Sometimes the user just walks away. I might get part way through the purchasing sequence on a web site and then decide to stop. The web server never gets any positive indication that I closed the browser window. It merely stops hearing from me.
What does this mean in a world where I’m using continuations to help model user journeys as sequential code? It means that sometimes my functions just stop part way through without reaching the end.
On the plus side, it is predictable where this will happen: it can only occur at boundaries where I choose to construct a continuation and then relinquish control for now. But at every such boundary, I need to be aware that sometimes, the continuation will never execute.
This is very much not analogous to the function returning or throwing an exception. In the world of our chosen abstraction - that of sequential execution of a method - it looks like our thread has hung.
The problem with this is that a lot of the techniques we have learned for resource management stop working. Resource cleanup code may never execute because the function is abandoned mid-flow.
I don't know why this would be a problem, given a halfway decent GC system. The stale session will eventually time out, and take any lingering state down with it. I can see being worried about the memory required by this, in the face of a lot of users, but not in the basic mechanics. In a Smalltalk server - either VisualWorks or Squeak based - Ian's worry is a non-problem. Then he has an issue with thread affinity:
Traditionally, any particular invocation of a function runs on a single thread from start to finish. We’re not accustomed to mid-function thread switches, and it will render some hitherto safe practices unworkable. Using objects with thread affinity will become particularly hazardous, for example - we will need to be mindful of the potential switch points and make sure we never use such objects across such a boundary.
Actually, in this server, I've got requests that end up invoking new processes now, without continuations. They are managed with a class called Promise, but it's pretty simple - it's just a matter of delaying the waiting process and using a signal to inform the waiting process that results are ready. The pre-existing class makes that easy for me, but the code isn't hard to follow either way. Running multiple threads with shared objects is a comlex problem for any kind of application, whether continuations are involved or not.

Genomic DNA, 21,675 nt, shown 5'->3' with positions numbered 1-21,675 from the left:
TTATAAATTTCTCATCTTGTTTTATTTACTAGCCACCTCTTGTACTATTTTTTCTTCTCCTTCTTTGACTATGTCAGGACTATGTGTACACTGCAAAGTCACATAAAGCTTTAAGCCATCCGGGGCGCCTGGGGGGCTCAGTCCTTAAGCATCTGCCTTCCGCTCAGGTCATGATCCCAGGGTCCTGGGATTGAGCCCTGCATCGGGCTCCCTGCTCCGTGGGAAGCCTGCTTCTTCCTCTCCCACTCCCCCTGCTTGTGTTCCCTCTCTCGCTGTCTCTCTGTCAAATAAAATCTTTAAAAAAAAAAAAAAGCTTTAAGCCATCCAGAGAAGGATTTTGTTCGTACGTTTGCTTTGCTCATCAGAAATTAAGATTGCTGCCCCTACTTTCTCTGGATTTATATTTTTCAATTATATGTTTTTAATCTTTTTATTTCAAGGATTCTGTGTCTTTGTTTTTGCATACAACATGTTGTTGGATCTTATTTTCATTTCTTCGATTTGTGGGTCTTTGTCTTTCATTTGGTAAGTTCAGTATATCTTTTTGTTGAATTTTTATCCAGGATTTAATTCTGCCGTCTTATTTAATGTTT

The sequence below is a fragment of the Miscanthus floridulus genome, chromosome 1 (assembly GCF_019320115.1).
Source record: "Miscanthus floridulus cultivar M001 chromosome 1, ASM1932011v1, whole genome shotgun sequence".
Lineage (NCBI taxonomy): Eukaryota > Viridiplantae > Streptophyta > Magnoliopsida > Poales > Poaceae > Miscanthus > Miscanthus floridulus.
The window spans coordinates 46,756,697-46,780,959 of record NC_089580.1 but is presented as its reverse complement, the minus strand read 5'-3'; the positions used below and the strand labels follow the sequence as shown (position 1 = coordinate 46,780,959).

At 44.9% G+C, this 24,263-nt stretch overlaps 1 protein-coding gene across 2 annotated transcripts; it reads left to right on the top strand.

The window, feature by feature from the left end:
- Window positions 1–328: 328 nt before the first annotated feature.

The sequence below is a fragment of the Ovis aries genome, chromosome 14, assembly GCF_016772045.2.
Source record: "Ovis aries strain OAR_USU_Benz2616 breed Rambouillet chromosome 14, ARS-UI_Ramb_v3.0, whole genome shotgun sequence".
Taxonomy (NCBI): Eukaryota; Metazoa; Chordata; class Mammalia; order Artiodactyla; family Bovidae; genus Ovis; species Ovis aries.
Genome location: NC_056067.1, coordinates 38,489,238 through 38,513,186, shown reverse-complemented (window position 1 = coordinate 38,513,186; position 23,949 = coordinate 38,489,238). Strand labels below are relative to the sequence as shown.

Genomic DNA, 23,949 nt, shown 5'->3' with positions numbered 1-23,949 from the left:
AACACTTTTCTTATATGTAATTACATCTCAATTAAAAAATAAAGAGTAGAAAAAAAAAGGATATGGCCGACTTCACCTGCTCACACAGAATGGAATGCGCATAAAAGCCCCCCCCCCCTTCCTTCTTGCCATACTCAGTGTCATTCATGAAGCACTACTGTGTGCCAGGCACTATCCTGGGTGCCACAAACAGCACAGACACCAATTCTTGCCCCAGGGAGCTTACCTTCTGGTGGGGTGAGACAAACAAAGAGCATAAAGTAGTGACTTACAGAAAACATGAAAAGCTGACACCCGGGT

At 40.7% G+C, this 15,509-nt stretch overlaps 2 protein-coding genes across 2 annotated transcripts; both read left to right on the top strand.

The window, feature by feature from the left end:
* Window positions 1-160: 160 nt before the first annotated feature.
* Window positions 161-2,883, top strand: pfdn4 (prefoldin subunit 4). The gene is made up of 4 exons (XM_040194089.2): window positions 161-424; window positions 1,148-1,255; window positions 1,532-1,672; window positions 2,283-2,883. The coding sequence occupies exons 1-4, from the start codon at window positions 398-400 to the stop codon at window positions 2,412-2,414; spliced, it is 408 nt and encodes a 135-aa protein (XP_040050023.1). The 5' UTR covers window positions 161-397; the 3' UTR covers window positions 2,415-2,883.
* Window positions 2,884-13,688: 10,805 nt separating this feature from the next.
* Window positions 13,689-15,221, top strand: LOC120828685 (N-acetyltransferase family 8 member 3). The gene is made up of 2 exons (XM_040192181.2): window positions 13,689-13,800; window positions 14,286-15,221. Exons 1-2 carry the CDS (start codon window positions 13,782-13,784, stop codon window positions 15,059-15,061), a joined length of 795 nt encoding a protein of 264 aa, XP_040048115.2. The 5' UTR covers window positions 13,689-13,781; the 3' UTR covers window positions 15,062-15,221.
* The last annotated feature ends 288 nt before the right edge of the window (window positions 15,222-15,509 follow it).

Then he's got a long riff on how Continuations might break in the face of the Back button. Hmm - that was one of the problems that this approach was designed to solve. So far as I know, this simply isn't a problem in Seaside.
I get periodic questions about the state of WS* compliance in Cincom Smalltalk; here's the answer at present from our lead WS* developer, Tamara Kogan:
We have implemented:
- SOAP 1.1
- HTTP 1.1 RFC2616
- XML 1.0
- WSDL 1.1. (Currently supported only SOAP over HTTP binding)
- UDDI 1.0
- Compliant with Basic Profile 1.1 (There is an open problem with identifying SOAP faults. We still create SOAP fault message as it was specified in WSDL 1.1. We hope to address this in the winter release)
If that's not specific enough, send me an email and I'll see what I can find out for you.
Sell your stock in companies with policies like this one. The management is obviously stupid, and the only employees likely to stay, long-term, in the face of this kind of a policy are those who can't get a job someplace else, someplace where the management is brighter than a bag of hammers.
Macy's is going to put vending machines with iPods in them in the stores: